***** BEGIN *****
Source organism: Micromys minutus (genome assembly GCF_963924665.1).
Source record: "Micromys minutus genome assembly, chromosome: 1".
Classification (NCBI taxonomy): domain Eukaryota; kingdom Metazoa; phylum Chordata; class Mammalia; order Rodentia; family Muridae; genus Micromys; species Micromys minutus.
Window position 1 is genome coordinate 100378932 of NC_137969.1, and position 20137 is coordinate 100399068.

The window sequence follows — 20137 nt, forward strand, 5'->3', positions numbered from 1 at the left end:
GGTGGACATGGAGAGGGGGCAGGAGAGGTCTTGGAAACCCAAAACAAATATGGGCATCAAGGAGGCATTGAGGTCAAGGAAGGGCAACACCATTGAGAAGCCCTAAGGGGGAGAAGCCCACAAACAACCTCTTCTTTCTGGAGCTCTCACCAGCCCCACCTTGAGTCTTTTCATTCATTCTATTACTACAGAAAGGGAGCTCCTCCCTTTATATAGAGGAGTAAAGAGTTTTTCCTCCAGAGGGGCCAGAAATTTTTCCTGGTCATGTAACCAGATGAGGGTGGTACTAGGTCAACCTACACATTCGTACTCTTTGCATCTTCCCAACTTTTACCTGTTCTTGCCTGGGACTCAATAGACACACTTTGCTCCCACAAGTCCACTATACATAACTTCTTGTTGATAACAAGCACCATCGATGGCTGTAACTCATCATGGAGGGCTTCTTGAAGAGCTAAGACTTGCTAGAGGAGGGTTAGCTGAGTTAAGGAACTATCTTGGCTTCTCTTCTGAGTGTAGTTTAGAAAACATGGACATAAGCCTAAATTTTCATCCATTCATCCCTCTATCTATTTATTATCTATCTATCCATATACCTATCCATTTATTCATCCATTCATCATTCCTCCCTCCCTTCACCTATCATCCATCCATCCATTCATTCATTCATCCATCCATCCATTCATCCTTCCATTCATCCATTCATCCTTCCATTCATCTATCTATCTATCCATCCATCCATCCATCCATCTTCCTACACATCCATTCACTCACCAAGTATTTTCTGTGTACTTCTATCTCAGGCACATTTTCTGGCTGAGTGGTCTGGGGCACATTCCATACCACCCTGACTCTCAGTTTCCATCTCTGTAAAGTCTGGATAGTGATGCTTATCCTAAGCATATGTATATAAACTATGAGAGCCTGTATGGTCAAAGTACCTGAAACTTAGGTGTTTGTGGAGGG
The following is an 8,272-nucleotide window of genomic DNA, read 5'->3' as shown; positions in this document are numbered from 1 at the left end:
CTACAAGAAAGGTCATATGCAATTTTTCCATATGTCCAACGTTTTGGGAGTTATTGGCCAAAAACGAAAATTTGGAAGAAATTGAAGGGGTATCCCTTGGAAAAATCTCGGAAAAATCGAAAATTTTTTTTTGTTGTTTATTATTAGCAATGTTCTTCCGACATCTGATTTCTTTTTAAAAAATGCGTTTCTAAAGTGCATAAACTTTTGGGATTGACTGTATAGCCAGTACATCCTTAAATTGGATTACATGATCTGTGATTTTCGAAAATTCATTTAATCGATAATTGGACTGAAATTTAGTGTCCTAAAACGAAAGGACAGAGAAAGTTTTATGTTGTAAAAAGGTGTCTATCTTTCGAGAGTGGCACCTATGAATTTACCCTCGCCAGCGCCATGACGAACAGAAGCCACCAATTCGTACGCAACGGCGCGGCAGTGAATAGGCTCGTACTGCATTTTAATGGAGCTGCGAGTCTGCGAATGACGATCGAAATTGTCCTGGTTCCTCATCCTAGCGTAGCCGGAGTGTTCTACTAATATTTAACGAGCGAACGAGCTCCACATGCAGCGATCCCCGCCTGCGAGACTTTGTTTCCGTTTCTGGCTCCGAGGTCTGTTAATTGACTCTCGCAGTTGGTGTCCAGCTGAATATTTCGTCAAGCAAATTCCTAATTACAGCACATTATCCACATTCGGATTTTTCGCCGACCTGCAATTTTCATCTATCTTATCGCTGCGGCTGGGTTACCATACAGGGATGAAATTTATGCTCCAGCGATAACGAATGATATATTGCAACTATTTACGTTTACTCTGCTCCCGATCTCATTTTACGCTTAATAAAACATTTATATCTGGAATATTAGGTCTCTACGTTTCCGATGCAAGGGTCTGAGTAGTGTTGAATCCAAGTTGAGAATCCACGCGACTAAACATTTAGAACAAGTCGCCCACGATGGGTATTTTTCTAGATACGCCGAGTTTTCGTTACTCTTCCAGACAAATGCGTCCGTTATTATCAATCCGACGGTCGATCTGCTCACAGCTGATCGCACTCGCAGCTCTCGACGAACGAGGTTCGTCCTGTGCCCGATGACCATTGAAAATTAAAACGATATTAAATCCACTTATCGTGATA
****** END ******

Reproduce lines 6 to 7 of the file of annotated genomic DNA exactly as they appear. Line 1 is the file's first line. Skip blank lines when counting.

GGTGGACATGGAGAGGGGGCAGGAGAGGTCTTGGAAACCCAAAACAAATATGGGCATCAAGGAGGCATTGAGGTCAAGGAAGGGCAACACCATTGAGAAGCCCTAAGGGGGAGAAGCCCACAAACAACCTCTTCTTTCTGGAGCTCTCACCAGCCCCACCTTGAGTCTTTTCATTCATTCTATTACTACAGAAAGGGAGCTCCTCCCTTTATATAGAGGAGTAAAGAGTTTTTCCTCCAGAGGGGCCAGAAATTTTTCCTGGTCATGTAACCAGATGAGGGTGGTACTAGGTCAACCTACACATTCGTACTCTTTGCATCTTCCCAACTTTTACCTGTTCTTGCCTGGGACTCAATAGACACACTTTGCTCCCACAAGTCCACTATACATAACTTCTTGTTGATAACAAGCACCATCGATGGCTGTAACTCATCATGGAGGGCTTCTTGAAGAGCTAAGACTTGCTAGAGGAGGGTTAGCTGAGTTAAGGAACTATCTTGGCTTCTCTTCTGAGTGTAGTTTAGAAAACATGGACATAAGCCTAAATTTTCATCCATTCATCCCTCTATCTATTTATTATCTATCTATCCATATACCTATCCATTTATTCATCCATTCATCATTCCTCCCTCCCTTCACCTATCATCCATCCATCCATTCATTCATTCATCCATCCATCCATTCATCCTTCCATTCATCCATTCATCCTTCCATTCATCTATCTATCTATCCATCCATCCATCCATCCATCTTCCTACACATCCATTCACTCACCAAGTATTTTCTGTGTACTTCTATCTCAGGCACATTTTCTGGCTGAGTGGTCTGGGGCACATTCCATACCACCCTGACTCTCAGTTTCCATCTCTGTAAAGTCTGGATAGTGATGCTTATCCTAAGCATATGTATATAAACTATGAGAGCCTGTATGGTCAAAGTACCTGAAACTTAGGTGTTTGTGGAGGG
The following is an 8,272-nucleotide window of genomic DNA, read 5'->3' as shown; positions in this document are numbered from 1 at the left end: